If you understand how to convert binary to hexadecimal, you’ll see that the binary and hexadecimal do indeed match up. And even if you don’t know how to convert binary to hexadecimal, you can switch to hexadecimal view in the packet bytes pane. Keep in mind that the bits we see in the packet bytes pane are the result of the actual electrical signals sent across the wire which correspond to 1’s and 0’s. Wireshark applies dissectors to these bit streams in order to know which bits and bytes correspond to particular pieces of information. For instance, when we evaluate the first six bytes of the Ethernet II header, we see that we can convert it to hexadecimal as 00:22:6b:80:56:0d. There is nothing in these bytes that translates into the text “Destination” or “Cisco-Li_”. Wireshark knows that this is a destination MAC address because it has applied a dissector which specifies that the first 6 bytes of the Ethernet II header are to be interpreted as a destination MAC address. This same group of bytes would be interpreted differently if it were located in a different place in the packet. Likewise, “Cisco-Li_” is the OUI which is supplied by Wireshark after checking an OUI dictionary. There is no information located within the bytes themselves that would provide this knowledge. Additionally, Wireshark knew to apply it’s Ethernet II dissector to this section of the packet due to the preamble it received indicating that an Ethernet II header was coming up. This is one of the beautiful things about Wireshark. You are able to quickly access a ton of information without having to know the protocols inside and out and without having to manually compute what each bit and byte means.

Whew! This is shaping up to be a two-parter. Go ahead and save your Wireshark capture by choosing File > Save As… and choosing a place to save the file. Next week we’ll use this same file to examine the rest of the packet. Thanks for reading!

How To Get DNS When Internal DNS Servers Are Down

A few months ago, a coworker and I had to come in on a Saturday and replace a line card in our core Cisco switch. Of course the card that went down was the one connecting our VM infrastructure, so all of our core services went down with it (maybe there shouldn’t be a single point of failure for this…food for thought?). We were able to quickly restore connectivity up to the Internet, but our DNS servers were all VMs which had been knocked offline, and DNS is very handy to have when you’re interested in using Google services, Cisco articles and blogs to research information you need to get the network back online. My solution was to use Google’s public DNS server, which is located at the conveniently memorable IP address (there’s a backup at the slightly less memorable If your DHCP server is still running (ours wasn’t), you can just change the DNS servers on the clients without disturbing the IP address lease like in the screenshot below.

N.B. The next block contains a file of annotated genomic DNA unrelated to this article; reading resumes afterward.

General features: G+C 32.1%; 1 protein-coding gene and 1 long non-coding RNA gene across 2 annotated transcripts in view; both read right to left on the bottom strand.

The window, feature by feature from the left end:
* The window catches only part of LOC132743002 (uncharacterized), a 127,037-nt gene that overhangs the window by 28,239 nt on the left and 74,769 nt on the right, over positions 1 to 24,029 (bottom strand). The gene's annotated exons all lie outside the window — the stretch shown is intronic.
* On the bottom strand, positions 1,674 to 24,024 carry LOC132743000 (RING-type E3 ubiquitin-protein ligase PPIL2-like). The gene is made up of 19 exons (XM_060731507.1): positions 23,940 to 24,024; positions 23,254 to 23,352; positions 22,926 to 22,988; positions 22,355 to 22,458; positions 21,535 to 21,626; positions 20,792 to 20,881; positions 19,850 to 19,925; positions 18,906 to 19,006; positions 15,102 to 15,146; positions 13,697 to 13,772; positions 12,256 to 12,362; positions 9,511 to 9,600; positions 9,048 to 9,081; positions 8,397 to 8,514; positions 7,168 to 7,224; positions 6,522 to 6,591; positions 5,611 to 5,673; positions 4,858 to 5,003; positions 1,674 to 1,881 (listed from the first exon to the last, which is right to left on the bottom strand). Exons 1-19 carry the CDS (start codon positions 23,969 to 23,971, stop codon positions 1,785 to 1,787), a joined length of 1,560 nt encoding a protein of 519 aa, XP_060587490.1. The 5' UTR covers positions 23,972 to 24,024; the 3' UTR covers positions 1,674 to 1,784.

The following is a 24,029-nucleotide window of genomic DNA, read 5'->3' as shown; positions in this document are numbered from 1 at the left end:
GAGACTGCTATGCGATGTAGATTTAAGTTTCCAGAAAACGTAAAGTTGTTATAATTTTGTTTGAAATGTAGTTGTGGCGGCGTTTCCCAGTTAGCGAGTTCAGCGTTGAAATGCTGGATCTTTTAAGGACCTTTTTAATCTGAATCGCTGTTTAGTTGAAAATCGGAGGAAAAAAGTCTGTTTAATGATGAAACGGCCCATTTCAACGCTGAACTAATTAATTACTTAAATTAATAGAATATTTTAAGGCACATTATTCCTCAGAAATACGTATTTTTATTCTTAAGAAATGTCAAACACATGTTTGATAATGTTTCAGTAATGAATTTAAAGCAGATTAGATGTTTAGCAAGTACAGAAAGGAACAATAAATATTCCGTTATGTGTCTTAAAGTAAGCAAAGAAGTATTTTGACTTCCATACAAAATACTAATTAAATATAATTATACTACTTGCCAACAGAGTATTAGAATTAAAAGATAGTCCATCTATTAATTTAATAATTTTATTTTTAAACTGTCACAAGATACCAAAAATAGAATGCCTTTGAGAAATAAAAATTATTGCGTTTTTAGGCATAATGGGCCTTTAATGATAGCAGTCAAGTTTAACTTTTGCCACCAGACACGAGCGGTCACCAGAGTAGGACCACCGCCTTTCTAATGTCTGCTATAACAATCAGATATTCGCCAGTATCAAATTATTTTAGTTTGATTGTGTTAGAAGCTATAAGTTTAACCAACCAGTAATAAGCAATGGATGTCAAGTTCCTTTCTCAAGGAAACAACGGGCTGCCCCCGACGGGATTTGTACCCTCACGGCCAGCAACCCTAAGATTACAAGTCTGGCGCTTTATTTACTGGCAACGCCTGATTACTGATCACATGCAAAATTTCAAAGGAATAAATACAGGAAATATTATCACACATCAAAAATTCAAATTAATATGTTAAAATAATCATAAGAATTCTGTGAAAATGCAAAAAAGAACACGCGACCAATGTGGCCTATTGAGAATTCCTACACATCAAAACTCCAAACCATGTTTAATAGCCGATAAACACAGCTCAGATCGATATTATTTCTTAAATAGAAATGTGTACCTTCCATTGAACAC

Notice that I haven’t disturbed the radio button for “Obtain IP address automatically” but that I’ve set static DNS server entries with the “Use the following DNS server addresses:” radio button. Hopefully you won’t have to do this for everyone in the office, but those critical staff members who need to browse immediately (you know…the person paying you) can be set up this way temporarily. Another option you have if DHCP is still running is to change the DNS servers option in your DHCP scope so that and are being offered first, then force a DHCP Request from the clients. The command to do this from the client side is:

ipconfig /renew

So you could run that via whatever client management software you’re using, or have your intern type it in manually on all the workstations if you don’t have that capability. If you lack an intern and have users who aren’t tech savvy enough to confront the terrifying gray and black text window, you could just tell them to restart their computer and that should force a DHCP Request as well. If your DHCP server isn’t running, you’ll need to set a static IP address for computers that haven’t held onto a lease in addition to setting the DNS servers client-side. Hopefully one of these band-aid fixes will at least be enough to make someone happy or make your life easier while you’re working on bringing the internal DNS server back up. Best of luck!